“Let us for instance use Niger Delta as a case study, there is a shortfall of food supply in the region, but if you go to the northern part of the country, they are not complaining of hunger. The only problem they are facing there is over-population. The governments there (both state and local governments) are working in partnership to provide land, to till land for farmers, give them soft loans and even encourage financial institutions to support their efforts, but here in South-South, South-East, the governors have not been responsive to our calls.
“Over the time, we called them to fix these problems. Even though, we know it is their responsibility to provide power, it is also the responsibility of the state to at least complement the efforts of financial institutions so that they can release soft loans, provide land, tractors, farm machineries needed by farmers and seedlings to encourage young people to farm.”
Young Farmer Laments Government Abandonment Of Farm Land In Ikorodu
By Tobi Awodipe
ONE of the Lagos State government’s farm centres is situated at Odogunyan in Ikorodu, few kilometers away from the heart of the town. Popularly called Fish Farm, it was initially created as an Inputs Supply Authority, an arm of the Ministry of Agriculture to serve as a one-stop for agricultural and farming produce, but sadly, the purpose has been lost over the years.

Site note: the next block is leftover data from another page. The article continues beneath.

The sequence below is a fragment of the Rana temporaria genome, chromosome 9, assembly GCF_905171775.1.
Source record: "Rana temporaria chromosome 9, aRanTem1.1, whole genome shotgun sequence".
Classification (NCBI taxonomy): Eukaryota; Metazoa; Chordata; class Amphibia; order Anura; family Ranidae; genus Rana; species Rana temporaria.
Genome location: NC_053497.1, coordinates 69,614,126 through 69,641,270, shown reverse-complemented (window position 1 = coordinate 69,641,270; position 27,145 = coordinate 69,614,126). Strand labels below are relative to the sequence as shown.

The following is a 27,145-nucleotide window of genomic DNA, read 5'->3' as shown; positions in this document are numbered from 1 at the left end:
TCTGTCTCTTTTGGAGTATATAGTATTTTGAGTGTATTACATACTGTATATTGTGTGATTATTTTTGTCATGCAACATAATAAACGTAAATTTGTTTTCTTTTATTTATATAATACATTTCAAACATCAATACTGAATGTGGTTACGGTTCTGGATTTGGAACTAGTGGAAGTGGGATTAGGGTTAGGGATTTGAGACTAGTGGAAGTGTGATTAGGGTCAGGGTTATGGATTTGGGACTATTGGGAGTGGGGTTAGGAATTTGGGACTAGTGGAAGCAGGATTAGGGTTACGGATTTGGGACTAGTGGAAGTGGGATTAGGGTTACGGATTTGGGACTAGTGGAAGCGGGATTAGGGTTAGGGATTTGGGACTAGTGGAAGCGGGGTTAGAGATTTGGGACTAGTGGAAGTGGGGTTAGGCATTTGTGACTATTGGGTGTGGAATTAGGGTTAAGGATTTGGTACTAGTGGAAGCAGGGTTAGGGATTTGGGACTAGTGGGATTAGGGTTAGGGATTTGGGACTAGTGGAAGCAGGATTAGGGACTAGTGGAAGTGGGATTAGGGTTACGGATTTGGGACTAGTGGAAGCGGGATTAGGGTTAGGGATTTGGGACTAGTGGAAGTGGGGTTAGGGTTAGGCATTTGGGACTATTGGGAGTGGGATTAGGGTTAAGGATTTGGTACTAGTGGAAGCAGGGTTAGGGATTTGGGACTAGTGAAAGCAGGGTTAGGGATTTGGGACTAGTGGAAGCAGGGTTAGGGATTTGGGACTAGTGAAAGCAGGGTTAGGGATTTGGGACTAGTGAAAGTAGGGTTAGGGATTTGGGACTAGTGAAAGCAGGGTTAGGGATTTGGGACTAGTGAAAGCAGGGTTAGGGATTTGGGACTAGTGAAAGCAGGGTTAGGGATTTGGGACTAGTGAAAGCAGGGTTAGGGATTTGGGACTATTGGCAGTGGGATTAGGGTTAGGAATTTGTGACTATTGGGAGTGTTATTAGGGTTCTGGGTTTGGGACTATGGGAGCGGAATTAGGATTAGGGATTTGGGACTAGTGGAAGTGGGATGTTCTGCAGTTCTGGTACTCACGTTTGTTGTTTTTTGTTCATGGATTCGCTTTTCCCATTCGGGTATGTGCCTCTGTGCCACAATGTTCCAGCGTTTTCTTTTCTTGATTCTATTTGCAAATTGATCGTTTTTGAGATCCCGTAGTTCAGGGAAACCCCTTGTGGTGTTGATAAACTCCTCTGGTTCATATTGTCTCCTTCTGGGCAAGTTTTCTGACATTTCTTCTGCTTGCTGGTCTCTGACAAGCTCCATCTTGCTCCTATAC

Spanning several acres, the farm boasts of fish ponds, piggeries, poultries, farmlands and so on.Though the place is still very much in use, it is not optimally utilised, as a good portion of the land is not in use and resources, equipment and workers are scarce and far in between.
The Guardian was taken round the farm by one of the second-generation owners and he was full of lamentations. Speaking on the condition of anonymity, one of the owners disclosed that the land originally belonged to the state government but has been leased to several families, one of which he belongs to. His father is the original leaser, but due to his age, he (the son) took over operations some years ago. He revealed that he grows vegetables and runs a poultry, but the state and federal governments are frustrating them daily.
According to him, farming is a lucrative venture once the farmer was passionate about it. He added that most people were usually interested in short term crops that bring quick returns and neglected long term farming and this was responsible for the high cost of food items like yam and rice. He admitted that the dry season was extremely profitable for them as most people did not plant and the few that planted could fix prices as they liked. When asked why most people refused to plant during the dry season, he revealed water was a problem for them, which discouraged many.